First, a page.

A new six-mile biking and hiking trail was dedicated Friday in the right of way under a Pepco high-voltage line in Montgomery County. It connects Muddy Branch Stream Valley Park to South Germantown Recreational Park. (John Kelly/The Washington Post)
Columnist

On Friday morning, Dagnija Kreslins stood beneath a Pepco high-voltage power line near her house in Darnestown, Md., and held a protest sign that read “HELP — Everyone looks in our windows.” She had mixed feelings about a new mountain-biking and hiking trail that was being dedicated in the power line’s right of way.

On the one hand, the packed-dirt trail looped right in front of Kreslins’s house, close enough, she thought, to allow strangers to peer into her kitchen. On the other hand, the mere fact that the trail was built vindicated the decision she and her husband made 30 years ago to buy a house right next to a skein of high-voltage wires.

Friends told them they’d never be able to sell their home.

“Now that there’s a nature trail under the line, it’s a message that it’s safe,” Kreslins said.

The six-mile trail connects Muddy Branch Stream Valley Park to South Germantown Recreational Park and is a result of cooperation among Pepco, Montgomery County’s parks department and Mid-Atlantic Off-Road Enthusiasts (MORE), a bunch of mountain bikers eager to spin their wheels in new places.

The trail snaked into the distance on either side of Colton Lane, where tents and a podium had been erected for a ribbon cutting. How do you make a path, anyway? Bob Turnbull, the county’s natural-surface trail construction manager, explained: Crews tilled the soil and then went over it with a narrow compactor, twice, pounding it hard.

The new trail illustrates the power of perseverance. Montgomery County has lagged behind other area jurisdictions in using the wasted space under power lines for recreation. There’s a bike trail below Dominion Power lines at Lake Accotink in Fairfax County, Va. The W&OD Trail in Falls Church, Va., is in the shadow of wires. In Columbia, Md., pedestrians can get around under BG&E high-tension lines.

Pepco had always rejected entreaties to allow trails, citing “safety and liability considerations.” Then Exelon wanted to buy the utility, and trail boosters saw an opening.

“We told Pepco, ‘We would support your merger if you would allow trails under your power lines,’ ” said Dave Magill of MORE.

It helped that the state passed a law granting immunity to landowners in cases where people were injured while using their property for recreation. On Friday, it seemed like that law might get tested. Less than an hour after the new trail was dedicated, a woman took a hard fall off her bike. An ambulance was summoned to take her to the hospital.

It isn’t only cyclists who expect to use the trail. Gretchen Bolton was there for the ribbon cutting in a shirt that read “Puck Favement.” She’s active in a group called My Muddy Shoes, which celebrates running on dirt.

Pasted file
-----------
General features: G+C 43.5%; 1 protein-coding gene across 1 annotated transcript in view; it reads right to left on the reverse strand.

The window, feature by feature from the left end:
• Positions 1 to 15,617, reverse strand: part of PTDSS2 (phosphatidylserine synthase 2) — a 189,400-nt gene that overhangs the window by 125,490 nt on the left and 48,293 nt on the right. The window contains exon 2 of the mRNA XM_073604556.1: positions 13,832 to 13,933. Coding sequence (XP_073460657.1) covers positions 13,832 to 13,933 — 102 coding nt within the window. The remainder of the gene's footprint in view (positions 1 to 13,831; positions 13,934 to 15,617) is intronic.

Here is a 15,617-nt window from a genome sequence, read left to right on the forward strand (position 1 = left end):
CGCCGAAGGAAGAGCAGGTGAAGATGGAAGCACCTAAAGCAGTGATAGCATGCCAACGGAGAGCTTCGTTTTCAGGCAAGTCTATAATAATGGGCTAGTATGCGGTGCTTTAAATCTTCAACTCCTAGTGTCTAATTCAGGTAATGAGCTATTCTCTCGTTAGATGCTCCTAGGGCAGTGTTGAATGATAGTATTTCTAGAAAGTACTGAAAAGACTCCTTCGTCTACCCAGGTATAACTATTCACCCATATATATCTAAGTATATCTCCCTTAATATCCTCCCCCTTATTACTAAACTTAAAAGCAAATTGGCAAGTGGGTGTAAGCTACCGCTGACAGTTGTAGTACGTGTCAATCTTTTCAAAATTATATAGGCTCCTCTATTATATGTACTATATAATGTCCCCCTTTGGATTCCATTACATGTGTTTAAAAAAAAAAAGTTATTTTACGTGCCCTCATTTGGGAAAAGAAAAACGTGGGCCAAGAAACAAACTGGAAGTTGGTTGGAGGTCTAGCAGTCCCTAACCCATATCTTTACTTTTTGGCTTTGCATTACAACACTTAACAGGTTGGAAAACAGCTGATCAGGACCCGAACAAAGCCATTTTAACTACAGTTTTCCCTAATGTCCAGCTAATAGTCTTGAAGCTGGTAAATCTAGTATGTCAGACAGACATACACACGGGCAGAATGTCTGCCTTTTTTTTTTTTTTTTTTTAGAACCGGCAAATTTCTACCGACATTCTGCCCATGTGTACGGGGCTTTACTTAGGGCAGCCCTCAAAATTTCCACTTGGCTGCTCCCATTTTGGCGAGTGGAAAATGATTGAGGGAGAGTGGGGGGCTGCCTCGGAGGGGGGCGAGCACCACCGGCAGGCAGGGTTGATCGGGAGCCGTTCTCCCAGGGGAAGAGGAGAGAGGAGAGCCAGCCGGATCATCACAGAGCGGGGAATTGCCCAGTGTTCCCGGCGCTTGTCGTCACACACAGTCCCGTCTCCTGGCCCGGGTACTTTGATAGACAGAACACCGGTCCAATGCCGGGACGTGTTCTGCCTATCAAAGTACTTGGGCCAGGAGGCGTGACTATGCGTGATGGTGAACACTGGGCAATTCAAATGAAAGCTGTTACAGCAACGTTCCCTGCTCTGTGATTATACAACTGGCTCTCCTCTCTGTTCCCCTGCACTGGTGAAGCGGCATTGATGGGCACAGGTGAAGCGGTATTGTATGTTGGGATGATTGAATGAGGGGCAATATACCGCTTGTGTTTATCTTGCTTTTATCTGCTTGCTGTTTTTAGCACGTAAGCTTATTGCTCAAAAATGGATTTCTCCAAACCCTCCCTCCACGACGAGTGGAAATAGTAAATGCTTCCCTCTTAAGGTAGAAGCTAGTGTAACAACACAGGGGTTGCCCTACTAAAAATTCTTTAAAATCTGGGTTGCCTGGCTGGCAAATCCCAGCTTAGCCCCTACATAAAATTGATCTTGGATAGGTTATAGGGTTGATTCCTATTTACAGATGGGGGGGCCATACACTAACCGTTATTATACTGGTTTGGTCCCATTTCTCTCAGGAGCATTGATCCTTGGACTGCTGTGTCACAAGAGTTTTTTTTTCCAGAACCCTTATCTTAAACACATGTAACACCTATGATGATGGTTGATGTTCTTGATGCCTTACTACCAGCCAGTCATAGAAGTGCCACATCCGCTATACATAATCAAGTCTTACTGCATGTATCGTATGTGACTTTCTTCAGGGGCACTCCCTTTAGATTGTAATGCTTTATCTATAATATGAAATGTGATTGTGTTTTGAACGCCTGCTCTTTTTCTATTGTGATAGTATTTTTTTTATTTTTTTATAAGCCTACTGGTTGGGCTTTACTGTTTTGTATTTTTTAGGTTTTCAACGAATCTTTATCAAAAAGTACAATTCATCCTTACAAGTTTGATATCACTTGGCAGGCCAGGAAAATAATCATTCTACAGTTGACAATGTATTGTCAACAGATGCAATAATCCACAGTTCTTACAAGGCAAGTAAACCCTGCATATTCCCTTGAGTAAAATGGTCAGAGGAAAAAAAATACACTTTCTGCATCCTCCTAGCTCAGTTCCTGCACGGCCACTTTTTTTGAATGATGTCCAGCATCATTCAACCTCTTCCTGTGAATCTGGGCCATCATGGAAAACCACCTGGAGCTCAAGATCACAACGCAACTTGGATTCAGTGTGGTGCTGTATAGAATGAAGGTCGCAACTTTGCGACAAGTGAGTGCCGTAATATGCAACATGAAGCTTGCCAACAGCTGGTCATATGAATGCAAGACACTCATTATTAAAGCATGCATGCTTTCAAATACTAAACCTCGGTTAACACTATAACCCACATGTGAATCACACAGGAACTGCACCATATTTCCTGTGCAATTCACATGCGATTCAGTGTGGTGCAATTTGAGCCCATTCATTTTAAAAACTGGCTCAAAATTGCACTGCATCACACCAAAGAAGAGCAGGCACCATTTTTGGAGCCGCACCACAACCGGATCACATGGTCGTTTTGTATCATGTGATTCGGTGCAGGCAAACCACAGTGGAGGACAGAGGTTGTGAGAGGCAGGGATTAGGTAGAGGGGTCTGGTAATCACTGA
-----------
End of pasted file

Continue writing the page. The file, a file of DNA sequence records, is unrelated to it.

“I got tired of the road,” said Bolton, who has run in 24 marathons.

A trail is easier on the knees, and the view is usually nicer. Trail running does require that you pay attention, lest you misplace a foot and go flying.

“It used to be every time I came out of the woods I’d be holding up one arm, bleeding,” Bolton said. “I’ve gotten better. My feet have gotten intelligent.”

After the ribbon was cut, Kreslins said Pepco officials assured her that they would push the trail a further 20 feet away from her property line. That meant Turnbull would have to do the only thing harder than making a path: unmaking one.

The great escape

Whenever I see a high-voltage power line right of way — the wide-open area stretching off into the distance like an inviting road — I’m reminded of my father. That’s because he was a U.S. Air Force pilot who flew in the Vietnam War. Before being sent there, he had to attend survival school, where crews are taught what to do if they crash in enemy territory or have to eject.

Part of their training is in evasion: how to avoid the enemy while making their way to safety.

“Don’t travel where things are man-made,” my father remembered when I called him recently. “No roads. No power lines. And you’re supposed to travel three-quarters of the way up a mountain range or a hill. I remember that was a test question.”

If you walk along the ridgeline, you’re an easily spotted silhouette. Walk down in the valley, and you’re likely to encounter unfriendly people.

“You’re all beat up from landing in the trees, and then you have to climb up the mountain,” Dad said. “It’s better than being caught, I guess.”

Fortunately, he never had to put his training into action.

Twitter: @johnkelly

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